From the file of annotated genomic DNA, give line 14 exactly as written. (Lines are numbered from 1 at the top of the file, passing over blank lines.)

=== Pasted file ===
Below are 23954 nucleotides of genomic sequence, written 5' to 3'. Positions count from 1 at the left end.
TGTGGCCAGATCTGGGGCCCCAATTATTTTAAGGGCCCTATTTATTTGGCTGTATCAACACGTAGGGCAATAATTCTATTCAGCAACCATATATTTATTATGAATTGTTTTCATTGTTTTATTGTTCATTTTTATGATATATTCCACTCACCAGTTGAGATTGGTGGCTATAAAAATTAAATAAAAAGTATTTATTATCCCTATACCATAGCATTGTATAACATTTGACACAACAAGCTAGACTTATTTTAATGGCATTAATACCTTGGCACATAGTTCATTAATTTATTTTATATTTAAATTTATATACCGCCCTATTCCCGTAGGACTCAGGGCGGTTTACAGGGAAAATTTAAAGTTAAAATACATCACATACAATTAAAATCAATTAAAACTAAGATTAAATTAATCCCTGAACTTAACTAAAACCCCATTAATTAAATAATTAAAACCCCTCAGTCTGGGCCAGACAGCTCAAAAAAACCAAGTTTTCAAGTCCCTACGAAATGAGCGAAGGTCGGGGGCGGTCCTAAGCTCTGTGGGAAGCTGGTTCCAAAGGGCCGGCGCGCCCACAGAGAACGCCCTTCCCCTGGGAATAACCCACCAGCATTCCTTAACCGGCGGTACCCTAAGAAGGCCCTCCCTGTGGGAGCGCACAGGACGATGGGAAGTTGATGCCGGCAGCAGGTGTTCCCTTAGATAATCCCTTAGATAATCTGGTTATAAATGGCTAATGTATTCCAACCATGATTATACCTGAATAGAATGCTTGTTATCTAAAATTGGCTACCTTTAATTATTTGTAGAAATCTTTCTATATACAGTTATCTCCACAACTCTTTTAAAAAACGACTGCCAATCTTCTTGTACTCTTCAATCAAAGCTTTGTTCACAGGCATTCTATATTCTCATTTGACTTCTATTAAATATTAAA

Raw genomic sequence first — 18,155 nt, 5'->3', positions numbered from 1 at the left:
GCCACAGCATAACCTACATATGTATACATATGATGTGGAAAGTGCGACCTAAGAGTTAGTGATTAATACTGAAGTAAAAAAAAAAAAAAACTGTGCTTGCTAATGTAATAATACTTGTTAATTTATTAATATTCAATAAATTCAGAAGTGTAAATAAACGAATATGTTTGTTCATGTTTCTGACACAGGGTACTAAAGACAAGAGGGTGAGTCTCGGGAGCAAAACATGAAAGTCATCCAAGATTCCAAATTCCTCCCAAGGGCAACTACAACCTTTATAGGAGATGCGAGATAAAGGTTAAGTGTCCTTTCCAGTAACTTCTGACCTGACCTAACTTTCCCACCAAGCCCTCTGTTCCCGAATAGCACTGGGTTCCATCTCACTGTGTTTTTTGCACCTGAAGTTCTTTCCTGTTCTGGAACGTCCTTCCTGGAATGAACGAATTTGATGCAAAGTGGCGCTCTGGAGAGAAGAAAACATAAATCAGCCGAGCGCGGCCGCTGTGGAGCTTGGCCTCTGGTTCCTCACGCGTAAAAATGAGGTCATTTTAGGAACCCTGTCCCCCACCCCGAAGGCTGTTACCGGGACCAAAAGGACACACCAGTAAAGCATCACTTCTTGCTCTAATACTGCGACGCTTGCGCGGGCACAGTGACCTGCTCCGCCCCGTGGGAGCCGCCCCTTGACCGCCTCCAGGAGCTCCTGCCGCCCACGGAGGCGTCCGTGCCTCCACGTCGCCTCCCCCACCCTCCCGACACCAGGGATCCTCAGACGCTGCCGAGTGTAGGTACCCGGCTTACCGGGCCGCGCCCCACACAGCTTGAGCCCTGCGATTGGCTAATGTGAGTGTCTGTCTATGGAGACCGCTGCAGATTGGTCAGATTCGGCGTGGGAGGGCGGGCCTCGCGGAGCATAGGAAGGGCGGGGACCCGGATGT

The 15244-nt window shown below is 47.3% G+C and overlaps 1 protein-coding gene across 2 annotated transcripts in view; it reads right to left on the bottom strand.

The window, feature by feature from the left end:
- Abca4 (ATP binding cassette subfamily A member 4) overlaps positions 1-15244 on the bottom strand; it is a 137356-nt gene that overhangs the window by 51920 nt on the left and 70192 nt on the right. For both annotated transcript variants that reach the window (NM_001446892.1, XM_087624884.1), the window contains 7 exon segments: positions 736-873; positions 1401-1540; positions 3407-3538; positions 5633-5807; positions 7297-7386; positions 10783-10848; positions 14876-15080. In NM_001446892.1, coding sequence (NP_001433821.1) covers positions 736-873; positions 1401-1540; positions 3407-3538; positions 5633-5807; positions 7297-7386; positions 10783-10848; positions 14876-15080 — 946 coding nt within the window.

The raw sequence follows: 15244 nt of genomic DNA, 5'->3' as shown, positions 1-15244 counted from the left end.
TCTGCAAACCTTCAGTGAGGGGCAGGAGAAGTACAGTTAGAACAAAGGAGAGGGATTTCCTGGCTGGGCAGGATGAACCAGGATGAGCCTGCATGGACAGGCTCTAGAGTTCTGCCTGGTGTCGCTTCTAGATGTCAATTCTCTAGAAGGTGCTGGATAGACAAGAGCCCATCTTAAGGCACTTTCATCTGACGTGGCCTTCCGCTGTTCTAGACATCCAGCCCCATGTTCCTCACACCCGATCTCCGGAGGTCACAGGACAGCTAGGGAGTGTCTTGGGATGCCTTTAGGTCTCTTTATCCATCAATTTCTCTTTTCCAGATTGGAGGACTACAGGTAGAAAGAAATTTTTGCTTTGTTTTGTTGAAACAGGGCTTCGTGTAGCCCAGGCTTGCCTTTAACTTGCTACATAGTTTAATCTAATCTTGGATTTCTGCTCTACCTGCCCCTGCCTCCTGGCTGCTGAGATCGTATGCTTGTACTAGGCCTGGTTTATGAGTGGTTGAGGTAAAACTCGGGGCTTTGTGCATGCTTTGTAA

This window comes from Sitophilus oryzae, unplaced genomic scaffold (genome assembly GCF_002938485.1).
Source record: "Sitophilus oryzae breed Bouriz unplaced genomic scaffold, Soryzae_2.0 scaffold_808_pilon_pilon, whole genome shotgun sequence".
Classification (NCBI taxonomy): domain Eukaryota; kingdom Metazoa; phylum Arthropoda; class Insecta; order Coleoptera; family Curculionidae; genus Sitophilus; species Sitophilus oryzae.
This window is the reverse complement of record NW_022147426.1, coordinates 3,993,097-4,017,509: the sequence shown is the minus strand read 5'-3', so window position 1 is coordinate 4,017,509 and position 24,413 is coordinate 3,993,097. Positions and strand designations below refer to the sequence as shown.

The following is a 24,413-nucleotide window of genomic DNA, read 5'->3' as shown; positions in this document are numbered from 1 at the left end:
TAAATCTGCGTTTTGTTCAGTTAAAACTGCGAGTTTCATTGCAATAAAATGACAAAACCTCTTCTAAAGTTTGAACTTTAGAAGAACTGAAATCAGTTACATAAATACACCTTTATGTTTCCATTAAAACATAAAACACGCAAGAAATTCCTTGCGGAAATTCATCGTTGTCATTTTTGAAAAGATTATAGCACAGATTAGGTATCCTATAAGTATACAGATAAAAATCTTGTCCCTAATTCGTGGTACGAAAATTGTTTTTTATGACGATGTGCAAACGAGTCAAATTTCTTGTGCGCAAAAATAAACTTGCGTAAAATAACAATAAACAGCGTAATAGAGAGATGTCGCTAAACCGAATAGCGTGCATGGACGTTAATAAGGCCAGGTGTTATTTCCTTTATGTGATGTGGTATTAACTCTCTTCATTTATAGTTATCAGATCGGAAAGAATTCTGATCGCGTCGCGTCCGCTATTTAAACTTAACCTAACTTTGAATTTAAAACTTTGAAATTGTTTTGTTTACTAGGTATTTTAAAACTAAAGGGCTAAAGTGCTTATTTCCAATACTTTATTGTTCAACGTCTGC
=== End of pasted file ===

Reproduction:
The following is a 24,413-nucleotide window of genomic DNA, read 5'->3' as shown; positions in this document are numbered from 1 at the left end: